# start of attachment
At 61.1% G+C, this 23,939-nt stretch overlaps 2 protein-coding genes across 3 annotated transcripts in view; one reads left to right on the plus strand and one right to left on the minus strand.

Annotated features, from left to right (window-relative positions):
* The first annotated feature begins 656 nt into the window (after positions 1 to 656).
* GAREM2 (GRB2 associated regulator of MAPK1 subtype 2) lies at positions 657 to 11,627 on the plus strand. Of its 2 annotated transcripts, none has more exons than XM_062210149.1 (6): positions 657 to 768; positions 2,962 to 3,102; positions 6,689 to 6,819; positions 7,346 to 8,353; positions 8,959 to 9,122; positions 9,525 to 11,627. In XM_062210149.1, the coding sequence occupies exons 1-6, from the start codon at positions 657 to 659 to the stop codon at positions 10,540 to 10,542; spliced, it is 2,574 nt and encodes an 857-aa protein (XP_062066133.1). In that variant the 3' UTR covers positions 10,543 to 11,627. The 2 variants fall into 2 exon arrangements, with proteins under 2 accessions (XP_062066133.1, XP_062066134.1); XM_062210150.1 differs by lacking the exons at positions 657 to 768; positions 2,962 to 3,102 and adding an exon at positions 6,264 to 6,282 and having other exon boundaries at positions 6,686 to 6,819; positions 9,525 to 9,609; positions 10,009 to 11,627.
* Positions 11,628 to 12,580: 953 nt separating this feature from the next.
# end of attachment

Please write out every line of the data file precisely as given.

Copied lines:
At 61.1% G+C, this 23,939-nt stretch overlaps 2 protein-coding genes across 3 annotated transcripts in view; one reads left to right on the plus strand and one right to left on the minus strand.

Annotated features, from left to right (window-relative positions):
* The first annotated feature begins 656 nt into the window (after positions 1 to 656).
* GAREM2 (GRB2 associated regulator of MAPK1 subtype 2) lies at positions 657 to 11,627 on the plus strand. Of its 2 annotated transcripts, none has more exons than XM_062210149.1 (6): positions 657 to 768; positions 2,962 to 3,102; positions 6,689 to 6,819; positions 7,346 to 8,353; positions 8,959 to 9,122; positions 9,525 to 11,627. In XM_062210149.1, the coding sequence occupies exons 1-6, from the start codon at positions 657 to 659 to the stop codon at positions 10,540 to 10,542; spliced, it is 2,574 nt and encodes an 857-aa protein (XP_062066133.1). In that variant the 3' UTR covers positions 10,543 to 11,627. The 2 variants fall into 2 exon arrangements, with proteins under 2 accessions (XP_062066133.1, XP_062066134.1); XM_062210150.1 differs by lacking the exons at positions 657 to 768; positions 2,962 to 3,102 and adding an exon at positions 6,264 to 6,282 and having other exon boundaries at positions 6,686 to 6,819; positions 9,525 to 9,609; positions 10,009 to 11,627.
* Positions 11,628 to 12,580: 953 nt separating this feature from the next.